Man Versus Machine: When Suffering Matters
At every level of the academic spectrum, Western Colorado University Philosophy Professor Anthony Miccoli is widely published. His works have appeared in international journals and anthologies, as well as a book published by Lexington Books. Each work explores angles of posthumanism, and synthesizes pop culture, religious themes and the very essence of what makes us human.
His latest work in the international anthology, “Religious Narratives in Contemporary Culture: Between Cultural Memory and Transmediality,” examines how the arts and entertainment field explores the Buddhist concept of suffering, and why it is venerated compared to the emotionless aspect of technology and even artificial intelligence (AI).
The anthology—a collection of works curated by Maria-Sabina Draga Alexander, Ph.D., and Dragos Manea, Ph.D., both professors at the University of Bucharest—took more than four years to prepare.
Manea called Miccoli’s work innovative in how it weaves together Buddhist philosophy, posthumanism and popular culture. It proved highly relevant in the last portion of the volume, he said, entitled “Transmedial Religious Narratives in Unreal and Posthuman Worlds.”
“[It creates] a very interesting conversation with the other two chapters there, with which it shares a very deep interest in the way such narratives have the potential to carry with them spiritual and religious meaning or implications, albeit in ways that sometimes go beyond traditional religious confines,” Manea said.
The chapter entitled “Algorithms of Desire: Dukkha in the Machine” examines posthumanism through the lens of popular TV shows and films. Miccoli looks at the very foundation of humanness, the ability to be introspective, to feel and even to suffer, a concept in Buddhism embodied in the word dukkha.
“This suffering can come in many forms, from direct physical pain, to a general sense of dis-ease or dissatisfaction in daily life,” Miccoli writes. “Our self-awareness in relation to that suffering—our awareness of ourselves as suffering beings—is what separates humans ontologically from other forms of life.”
Yet in a historical perspective often found in religions, what makes non-humans achieve true existence is the very struggle that their counterparts so often reject—that of suffering. They long to experience human qualities—even expressing feelings of dissatisfaction or unease. While technology is represented as being able to explain its own purpose defined by its end use—almost like a tool describing its intent—it too is portrayed as experiencing solitude and alienation, speaking to the soul of viewers by affirming humanness.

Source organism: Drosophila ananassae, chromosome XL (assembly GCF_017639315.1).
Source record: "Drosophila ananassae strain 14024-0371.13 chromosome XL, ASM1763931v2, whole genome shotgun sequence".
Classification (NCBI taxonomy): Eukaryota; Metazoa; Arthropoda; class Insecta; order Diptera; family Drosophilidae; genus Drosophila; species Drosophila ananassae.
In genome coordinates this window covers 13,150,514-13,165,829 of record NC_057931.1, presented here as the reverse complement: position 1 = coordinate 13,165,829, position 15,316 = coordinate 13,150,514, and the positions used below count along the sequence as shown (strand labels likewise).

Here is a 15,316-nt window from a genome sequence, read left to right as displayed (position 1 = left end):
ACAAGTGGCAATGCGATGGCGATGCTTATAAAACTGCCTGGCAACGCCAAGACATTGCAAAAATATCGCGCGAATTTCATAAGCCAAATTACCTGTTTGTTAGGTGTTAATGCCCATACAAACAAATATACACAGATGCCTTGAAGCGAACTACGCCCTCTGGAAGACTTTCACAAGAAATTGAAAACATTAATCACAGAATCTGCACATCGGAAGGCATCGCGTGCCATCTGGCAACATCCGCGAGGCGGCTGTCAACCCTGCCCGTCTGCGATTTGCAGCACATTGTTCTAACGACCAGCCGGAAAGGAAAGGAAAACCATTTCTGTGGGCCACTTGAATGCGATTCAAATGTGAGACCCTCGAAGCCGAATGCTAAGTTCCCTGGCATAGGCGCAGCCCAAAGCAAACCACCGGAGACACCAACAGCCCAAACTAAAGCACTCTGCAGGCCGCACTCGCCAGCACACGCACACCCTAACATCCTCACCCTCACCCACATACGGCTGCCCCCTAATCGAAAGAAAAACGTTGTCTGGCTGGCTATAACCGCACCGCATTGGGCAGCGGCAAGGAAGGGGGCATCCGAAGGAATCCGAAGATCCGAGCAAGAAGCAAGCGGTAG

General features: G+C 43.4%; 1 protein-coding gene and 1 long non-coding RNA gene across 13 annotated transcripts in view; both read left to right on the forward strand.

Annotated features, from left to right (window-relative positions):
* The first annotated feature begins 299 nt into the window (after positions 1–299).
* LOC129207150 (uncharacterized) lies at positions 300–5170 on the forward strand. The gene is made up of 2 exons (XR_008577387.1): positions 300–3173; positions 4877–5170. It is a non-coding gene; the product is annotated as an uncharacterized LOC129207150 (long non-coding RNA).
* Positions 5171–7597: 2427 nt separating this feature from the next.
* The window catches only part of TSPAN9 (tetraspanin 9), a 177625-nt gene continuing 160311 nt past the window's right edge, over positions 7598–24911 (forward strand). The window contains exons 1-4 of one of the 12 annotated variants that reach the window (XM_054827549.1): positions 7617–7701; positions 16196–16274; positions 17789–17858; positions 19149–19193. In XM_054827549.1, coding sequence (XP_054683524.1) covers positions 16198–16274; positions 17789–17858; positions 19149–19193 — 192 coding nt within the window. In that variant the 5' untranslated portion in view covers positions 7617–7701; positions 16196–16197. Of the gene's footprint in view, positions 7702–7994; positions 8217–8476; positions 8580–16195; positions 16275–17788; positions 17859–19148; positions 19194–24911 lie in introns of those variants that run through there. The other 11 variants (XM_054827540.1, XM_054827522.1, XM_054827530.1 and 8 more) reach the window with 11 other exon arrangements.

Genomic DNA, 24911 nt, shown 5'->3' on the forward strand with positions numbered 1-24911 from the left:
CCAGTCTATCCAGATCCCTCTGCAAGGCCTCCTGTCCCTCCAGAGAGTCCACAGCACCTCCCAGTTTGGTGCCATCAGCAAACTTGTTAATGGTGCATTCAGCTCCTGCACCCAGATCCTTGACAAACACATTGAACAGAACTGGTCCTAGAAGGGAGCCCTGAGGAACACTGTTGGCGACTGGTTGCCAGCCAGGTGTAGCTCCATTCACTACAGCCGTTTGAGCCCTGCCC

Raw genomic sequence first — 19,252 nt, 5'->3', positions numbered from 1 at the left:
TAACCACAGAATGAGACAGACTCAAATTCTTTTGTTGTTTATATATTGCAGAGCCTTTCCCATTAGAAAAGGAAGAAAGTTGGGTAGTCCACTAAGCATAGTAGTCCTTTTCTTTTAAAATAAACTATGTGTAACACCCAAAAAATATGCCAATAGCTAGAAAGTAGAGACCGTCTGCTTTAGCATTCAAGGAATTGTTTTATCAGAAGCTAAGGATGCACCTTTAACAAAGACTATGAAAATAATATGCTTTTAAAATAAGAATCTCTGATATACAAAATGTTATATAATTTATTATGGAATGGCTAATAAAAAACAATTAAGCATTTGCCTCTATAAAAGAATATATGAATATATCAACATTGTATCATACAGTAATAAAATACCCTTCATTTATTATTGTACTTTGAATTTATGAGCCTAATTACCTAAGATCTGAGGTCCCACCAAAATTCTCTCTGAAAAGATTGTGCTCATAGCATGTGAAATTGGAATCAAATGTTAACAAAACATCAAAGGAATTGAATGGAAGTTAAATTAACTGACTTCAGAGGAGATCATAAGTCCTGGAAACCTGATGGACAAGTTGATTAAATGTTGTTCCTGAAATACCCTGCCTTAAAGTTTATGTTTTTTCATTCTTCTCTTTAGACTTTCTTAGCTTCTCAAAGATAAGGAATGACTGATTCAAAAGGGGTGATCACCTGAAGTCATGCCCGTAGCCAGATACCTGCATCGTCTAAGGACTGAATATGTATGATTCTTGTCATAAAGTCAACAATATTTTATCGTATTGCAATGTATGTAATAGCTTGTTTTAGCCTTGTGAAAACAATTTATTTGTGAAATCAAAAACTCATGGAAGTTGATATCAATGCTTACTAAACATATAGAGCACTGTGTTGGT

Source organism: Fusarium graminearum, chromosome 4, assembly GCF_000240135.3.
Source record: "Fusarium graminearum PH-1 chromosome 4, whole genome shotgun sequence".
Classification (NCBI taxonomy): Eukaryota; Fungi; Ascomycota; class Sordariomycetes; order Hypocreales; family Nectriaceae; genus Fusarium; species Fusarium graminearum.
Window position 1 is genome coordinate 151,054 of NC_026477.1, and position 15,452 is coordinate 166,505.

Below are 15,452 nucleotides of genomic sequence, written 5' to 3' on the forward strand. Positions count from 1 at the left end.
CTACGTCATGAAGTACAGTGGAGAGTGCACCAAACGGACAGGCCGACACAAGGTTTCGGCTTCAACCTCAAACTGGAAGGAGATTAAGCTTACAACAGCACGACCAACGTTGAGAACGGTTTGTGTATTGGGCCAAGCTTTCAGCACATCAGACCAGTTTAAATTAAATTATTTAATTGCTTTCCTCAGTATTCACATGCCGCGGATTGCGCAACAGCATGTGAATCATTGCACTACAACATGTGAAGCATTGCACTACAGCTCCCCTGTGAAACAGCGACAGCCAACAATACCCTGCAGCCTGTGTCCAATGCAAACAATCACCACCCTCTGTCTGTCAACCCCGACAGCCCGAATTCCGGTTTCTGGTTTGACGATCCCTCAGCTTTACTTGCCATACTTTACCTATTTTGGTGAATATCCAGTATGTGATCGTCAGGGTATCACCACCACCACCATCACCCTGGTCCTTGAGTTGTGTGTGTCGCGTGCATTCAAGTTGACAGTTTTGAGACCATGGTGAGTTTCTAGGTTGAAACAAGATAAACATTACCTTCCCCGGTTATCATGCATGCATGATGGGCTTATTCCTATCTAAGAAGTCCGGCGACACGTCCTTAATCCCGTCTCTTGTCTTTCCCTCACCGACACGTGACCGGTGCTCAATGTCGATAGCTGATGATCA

“I looked at all these different works and thought, ‘What do they want?’” Miccoli said of cyborgs, droids and other forms of AI appearing in shows ranging from “Dr. Who” in the 1960s to the modern-day film, “Her.”
“While each may have wanted something different, the way they desired—and just the fact that they were wanting or desiring—that’s the human aspect.”
He explained that it was not so much what object or goal the AI wanted—such as love or power—but rather that these forms of technology do not feel complete. And that, Miccoli said, is dukkha.
From Science Fiction to the Classroom
The personification of technology is not a new theme, Miccoli said. Humanity has done this throughout the ages, trying to explain the universe, ascribing human-like qualities to plants, animals and even inanimate objects.
But the dominant theme in works which project a humanness to cold machinery is the drive to have meaning and happiness.
“We create the things we aspire to and that inspire us,” he said. “All sci-fi does that kind of stuff … it’s always that human drive … it’s always that constant human striving.”
Growing up as a science fiction fan, Miccoli has seen the same patterns play out over time, leading to his interest in posthumanism. In addition to his most recent work, he has penned articles for “Word and Text: A Journal of Literary Studies and Linguistics” in 2016 and another anthology, “Design, Mediation and the Posthuman” in 2014. Miccoli authored his book, “Posthuman Suffering and the Technological Embrace” in 2010.
Miccoli also explores these ideas and many others in his blog, Posthuman being, which has had more than 42,000 views.
But his end goal reaches far beyond that of just being published, being on the forefront of a movement or having his name recognized around the world. For him there is a practical side—one that brings these works back to the classroom. As the director of the Philosophy program at Western, Miccoli’s end game is to provoke thought in those who want to see the world in a different way.
“It doesn’t mean anything and it doesn’t do anything unless I can teach it, unless I can apply it to the classroom,” he said. “I can write all this stuff but the challenge is teaching it— how is this relevant to students’ education? And it’s a two-way street because a lot of the stuff I write about is inspired by students and their discussions.”
Author Credit: Chris Rourke
Photo Credit: Carley Clegg